What we gringos call the “Valerie Plame scandal” is in Italy being called “Nigergate,” and Berlusconi’s government is doing somersaults to dis-associate itself with the sleazy episode of forged documents that helped embroil the Italians in Bush’s war. From the Italian news agency AGI Nov. 3:
“The Italian government and SISMI have denied any involvement in the creation of the dossier intended to show how Iraq was in possession of materials in order to build arms of mass destruction” claims Enzo Bianco, president of the Parliamentary Committee for the Control of the Secret Services, at the end of a hearing that lasted five hours involving the under secretary Gianni Letta and SISMI director Nicolo Pollari, dedicated to Nigergate. In substance, it emerged from the hearing that Sismi is completely unconnected to the dossier put together by Rocco Martin, an ex-service worker. During the course of the hearing Pollari recalled however that there was proof that pointed to the export of uranium from Niger at the end of the ‘nineties. It was also Pollari who emphasised how, before the war, SISMI had said that Iraq would not be in a position to arm itself with nuclear weapons in the short to medium term. Going on to speak about the dossier, the SISMI head referred to having been in contact with other secret services but did not speak of the fake dossier.
But this would appear to be a “black op” that was farmed out to “privatized” agents with “plausible deniability” in the best tradition of Contragate. It was even timed right down to Bush’s 2003 State of the Union address, in which the lies were publicly disseminated. Why the Italians decided to play sucker for Bush is beyond us, however. From Newsday Nov. 4:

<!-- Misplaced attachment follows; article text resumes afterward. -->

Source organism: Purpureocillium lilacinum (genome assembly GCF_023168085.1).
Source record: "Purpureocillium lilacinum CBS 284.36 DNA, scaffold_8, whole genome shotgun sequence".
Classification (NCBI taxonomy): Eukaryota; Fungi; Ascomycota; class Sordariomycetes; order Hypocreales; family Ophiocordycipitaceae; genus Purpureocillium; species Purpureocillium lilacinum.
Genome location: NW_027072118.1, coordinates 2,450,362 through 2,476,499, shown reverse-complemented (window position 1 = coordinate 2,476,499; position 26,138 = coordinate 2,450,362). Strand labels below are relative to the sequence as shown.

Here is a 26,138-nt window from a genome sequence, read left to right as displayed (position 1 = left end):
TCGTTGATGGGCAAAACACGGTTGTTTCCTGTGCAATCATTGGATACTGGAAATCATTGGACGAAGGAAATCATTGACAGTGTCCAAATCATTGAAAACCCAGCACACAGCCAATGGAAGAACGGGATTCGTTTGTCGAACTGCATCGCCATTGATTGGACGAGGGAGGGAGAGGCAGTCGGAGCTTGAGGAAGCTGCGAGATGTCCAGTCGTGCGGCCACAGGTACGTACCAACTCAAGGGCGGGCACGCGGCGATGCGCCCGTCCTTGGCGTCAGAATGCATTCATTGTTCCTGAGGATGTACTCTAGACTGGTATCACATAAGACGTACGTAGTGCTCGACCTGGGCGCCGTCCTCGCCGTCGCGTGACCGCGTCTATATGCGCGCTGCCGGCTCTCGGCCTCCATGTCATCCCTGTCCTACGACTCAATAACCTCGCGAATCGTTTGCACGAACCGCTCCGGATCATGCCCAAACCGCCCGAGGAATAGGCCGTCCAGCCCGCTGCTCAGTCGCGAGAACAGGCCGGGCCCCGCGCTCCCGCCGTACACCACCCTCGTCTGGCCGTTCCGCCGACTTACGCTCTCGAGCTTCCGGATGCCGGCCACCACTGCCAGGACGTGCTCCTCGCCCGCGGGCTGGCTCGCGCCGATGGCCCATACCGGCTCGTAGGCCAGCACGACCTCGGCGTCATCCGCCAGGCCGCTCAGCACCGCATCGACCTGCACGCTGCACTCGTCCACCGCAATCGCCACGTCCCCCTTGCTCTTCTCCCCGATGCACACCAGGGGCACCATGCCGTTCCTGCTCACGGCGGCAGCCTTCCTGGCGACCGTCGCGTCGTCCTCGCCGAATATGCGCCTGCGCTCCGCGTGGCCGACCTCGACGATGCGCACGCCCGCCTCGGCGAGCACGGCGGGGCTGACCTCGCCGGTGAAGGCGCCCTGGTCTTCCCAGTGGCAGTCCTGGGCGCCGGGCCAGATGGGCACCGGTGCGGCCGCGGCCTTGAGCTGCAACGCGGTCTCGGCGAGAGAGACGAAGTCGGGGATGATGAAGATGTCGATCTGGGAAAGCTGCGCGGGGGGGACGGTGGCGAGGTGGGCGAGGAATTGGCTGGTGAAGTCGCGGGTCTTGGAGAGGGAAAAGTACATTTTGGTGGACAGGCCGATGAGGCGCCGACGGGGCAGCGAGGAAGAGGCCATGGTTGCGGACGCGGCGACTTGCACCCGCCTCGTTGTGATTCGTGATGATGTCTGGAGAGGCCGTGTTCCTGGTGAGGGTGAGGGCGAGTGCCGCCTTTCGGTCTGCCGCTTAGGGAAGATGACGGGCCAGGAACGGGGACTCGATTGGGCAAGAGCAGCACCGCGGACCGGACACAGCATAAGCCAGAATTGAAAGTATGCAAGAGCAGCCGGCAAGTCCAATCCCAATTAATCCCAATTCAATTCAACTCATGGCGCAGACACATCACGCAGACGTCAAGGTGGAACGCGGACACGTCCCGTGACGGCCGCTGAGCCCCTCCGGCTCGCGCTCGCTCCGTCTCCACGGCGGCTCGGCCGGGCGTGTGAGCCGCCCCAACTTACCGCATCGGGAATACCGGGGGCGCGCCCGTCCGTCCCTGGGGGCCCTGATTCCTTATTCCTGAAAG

According to one Italian lawmaker who briefed reporters on the four-hour closed hearing, SISMI informed Washington in January 2003 that the documents were fake. Sen. Massimo Brutti, the lawmaker and a key member of Italy’s center-left opposition, said yesterday evening that SISMI had notified Washington “at about the same time as the State of the Union address,” but could not say whether the warning came before or after. He retracted the statement later, telling the Reuters news agency that SISMI could not have evaluated the documents since the agency never had them in the first place.
Brutti said the documents first surfaced in October 2002, when the U.S. Embassy in Rome received the forgeries from journalists at Panorama, an Italian news weekly owned by Berlusconi. La Repubblica reported last week that Panorama got the documents from Rocco Martino, a former SISMI operative, who initially produced the forgeries from letterhead and stamps he purloined from Niger’s embassy in Rome in 2000.
Brutti identified Martino on Monday as a former SISMI operative but indicated he was not active in the agency at the time the forgeries officially surfaced.
According to La Repubblica, SISMI’s earliest attempts to disseminate the false documents occurred in late 2001, when forgeries personally corroborated by Pollari were sent to the CIA station chief in Rome after the Sept. 11 attacks.
“SISMI purported the truth of documents it knew to be false,” prompting the CIA to dispatch former U.S. Ambassador Joseph Wilson to Niger in 2002 on a fact-finding mission that came up empty, La Repubblica reported.